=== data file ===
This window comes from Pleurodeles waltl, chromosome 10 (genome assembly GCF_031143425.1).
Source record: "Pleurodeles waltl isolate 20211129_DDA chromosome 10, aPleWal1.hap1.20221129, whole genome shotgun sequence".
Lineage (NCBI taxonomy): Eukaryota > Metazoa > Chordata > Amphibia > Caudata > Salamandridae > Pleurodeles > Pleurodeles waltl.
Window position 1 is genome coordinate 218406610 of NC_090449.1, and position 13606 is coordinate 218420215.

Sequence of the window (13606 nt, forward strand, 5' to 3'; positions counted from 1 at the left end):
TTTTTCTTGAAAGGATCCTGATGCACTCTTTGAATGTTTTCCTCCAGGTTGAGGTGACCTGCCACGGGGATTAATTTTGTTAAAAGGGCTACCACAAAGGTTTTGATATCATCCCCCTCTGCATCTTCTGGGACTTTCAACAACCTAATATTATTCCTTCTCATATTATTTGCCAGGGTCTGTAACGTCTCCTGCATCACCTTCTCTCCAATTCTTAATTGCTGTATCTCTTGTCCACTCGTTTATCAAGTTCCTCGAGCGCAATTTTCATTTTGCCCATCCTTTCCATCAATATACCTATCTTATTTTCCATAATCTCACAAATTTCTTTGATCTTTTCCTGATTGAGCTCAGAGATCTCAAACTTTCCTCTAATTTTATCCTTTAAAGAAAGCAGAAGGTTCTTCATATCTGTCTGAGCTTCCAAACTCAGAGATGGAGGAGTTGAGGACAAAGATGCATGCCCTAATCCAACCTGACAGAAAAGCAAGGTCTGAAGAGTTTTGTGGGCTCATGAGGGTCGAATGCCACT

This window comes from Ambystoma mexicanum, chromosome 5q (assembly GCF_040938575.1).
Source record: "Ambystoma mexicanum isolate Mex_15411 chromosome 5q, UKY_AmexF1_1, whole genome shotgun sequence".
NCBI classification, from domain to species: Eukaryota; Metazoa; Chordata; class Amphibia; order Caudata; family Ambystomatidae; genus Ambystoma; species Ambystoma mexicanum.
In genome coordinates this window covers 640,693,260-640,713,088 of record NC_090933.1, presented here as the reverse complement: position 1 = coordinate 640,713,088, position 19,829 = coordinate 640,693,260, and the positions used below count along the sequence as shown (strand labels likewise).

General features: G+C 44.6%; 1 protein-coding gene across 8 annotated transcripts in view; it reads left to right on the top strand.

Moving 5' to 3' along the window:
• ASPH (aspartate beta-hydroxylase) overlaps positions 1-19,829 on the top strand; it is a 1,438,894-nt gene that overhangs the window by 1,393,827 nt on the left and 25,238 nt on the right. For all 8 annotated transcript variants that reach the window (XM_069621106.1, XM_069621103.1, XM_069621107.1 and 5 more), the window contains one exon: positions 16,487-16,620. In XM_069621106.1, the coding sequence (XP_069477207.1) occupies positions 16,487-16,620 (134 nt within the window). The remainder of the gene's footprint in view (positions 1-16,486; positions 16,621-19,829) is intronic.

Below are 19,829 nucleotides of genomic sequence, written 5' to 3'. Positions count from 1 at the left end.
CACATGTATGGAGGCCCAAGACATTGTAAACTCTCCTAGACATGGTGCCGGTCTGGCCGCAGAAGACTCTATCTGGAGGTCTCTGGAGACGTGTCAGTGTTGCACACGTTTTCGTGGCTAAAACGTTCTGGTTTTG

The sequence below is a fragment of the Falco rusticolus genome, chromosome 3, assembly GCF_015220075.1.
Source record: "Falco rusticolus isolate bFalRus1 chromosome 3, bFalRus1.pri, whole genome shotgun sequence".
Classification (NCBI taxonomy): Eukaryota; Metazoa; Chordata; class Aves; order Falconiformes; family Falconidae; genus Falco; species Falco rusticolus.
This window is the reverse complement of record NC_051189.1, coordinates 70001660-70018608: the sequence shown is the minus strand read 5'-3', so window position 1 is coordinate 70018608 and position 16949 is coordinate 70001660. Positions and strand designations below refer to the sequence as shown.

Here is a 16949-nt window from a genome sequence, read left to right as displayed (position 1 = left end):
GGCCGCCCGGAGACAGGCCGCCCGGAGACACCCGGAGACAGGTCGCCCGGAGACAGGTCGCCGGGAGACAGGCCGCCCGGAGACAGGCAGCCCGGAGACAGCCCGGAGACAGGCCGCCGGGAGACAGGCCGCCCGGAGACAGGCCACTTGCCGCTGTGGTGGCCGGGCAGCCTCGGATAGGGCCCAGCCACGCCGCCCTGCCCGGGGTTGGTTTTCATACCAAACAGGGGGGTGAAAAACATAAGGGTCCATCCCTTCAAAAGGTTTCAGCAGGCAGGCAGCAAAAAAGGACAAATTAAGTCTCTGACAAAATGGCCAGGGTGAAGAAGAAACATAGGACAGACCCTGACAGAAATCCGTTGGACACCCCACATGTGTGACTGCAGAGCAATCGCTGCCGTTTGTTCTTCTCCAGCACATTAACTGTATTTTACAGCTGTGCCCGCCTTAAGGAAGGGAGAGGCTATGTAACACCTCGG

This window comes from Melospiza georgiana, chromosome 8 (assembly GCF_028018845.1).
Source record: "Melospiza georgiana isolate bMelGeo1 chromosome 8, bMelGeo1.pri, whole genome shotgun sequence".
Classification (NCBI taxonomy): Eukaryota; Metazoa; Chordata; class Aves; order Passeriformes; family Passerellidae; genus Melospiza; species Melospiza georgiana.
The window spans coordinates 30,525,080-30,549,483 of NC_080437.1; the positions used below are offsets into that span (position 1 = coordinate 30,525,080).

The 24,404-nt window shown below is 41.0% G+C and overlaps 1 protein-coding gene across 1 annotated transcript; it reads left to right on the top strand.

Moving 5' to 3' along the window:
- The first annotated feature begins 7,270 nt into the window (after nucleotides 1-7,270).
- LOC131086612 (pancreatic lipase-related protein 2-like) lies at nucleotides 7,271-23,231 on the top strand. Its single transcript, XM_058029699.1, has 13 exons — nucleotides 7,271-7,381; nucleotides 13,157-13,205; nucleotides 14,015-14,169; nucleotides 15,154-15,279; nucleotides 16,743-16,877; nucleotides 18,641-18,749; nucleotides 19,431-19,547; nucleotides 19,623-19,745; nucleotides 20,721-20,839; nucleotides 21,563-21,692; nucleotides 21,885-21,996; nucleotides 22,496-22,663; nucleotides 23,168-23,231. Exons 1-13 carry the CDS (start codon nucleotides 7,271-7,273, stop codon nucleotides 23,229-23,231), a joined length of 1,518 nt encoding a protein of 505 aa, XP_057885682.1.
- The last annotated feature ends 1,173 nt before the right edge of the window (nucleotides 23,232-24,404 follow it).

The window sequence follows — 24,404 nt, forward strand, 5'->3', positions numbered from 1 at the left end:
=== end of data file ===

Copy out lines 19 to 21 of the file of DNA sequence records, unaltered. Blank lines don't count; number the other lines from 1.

This window is the reverse complement of record NC_051189.1, coordinates 70001660-70018608: the sequence shown is the minus strand read 5'-3', so window position 1 is coordinate 70018608 and position 16949 is coordinate 70001660. Positions and strand designations below refer to the sequence as shown.

Here is a 16949-nt window from a genome sequence, read left to right as displayed (position 1 = left end):
GGCCGCCCGGAGACAGGCCGCCCGGAGACACCCGGAGACAGGTCGCCCGGAGACAGGTCGCCGGGAGACAGGCCGCCCGGAGACAGGCAGCCCGGAGACAGCCCGGAGACAGGCCGCCGGGAGACAGGCCGCCCGGAGACAGGCCACTTGCCGCTGTGGTGGCCGGGCAGCCTCGGATAGGGCCCAGCCACGCCGCCCTGCCCGGGGTTGGTTTTCATACCAAACAGGGGGGTGAAAAACATAAGGGTCCATCCCTTCAAAAGGTTTCAGCAGGCAGGCAGCAAAAAAGGACAAATTAAGTCTCTGACAAAATGGCCAGGGTGAAGAAGAAACATAGGACAGACCCTGACAGAAATCCGTTGGACACCCCACATGTGTGACTGCAGAGCAATCGCTGCCGTTTGTTCTTCTCCAGCACATTAACTGTATTTTACAGCTGTGCCCGCCTTAAGGAAGGGAGAGGCTATGTAACACCTCGG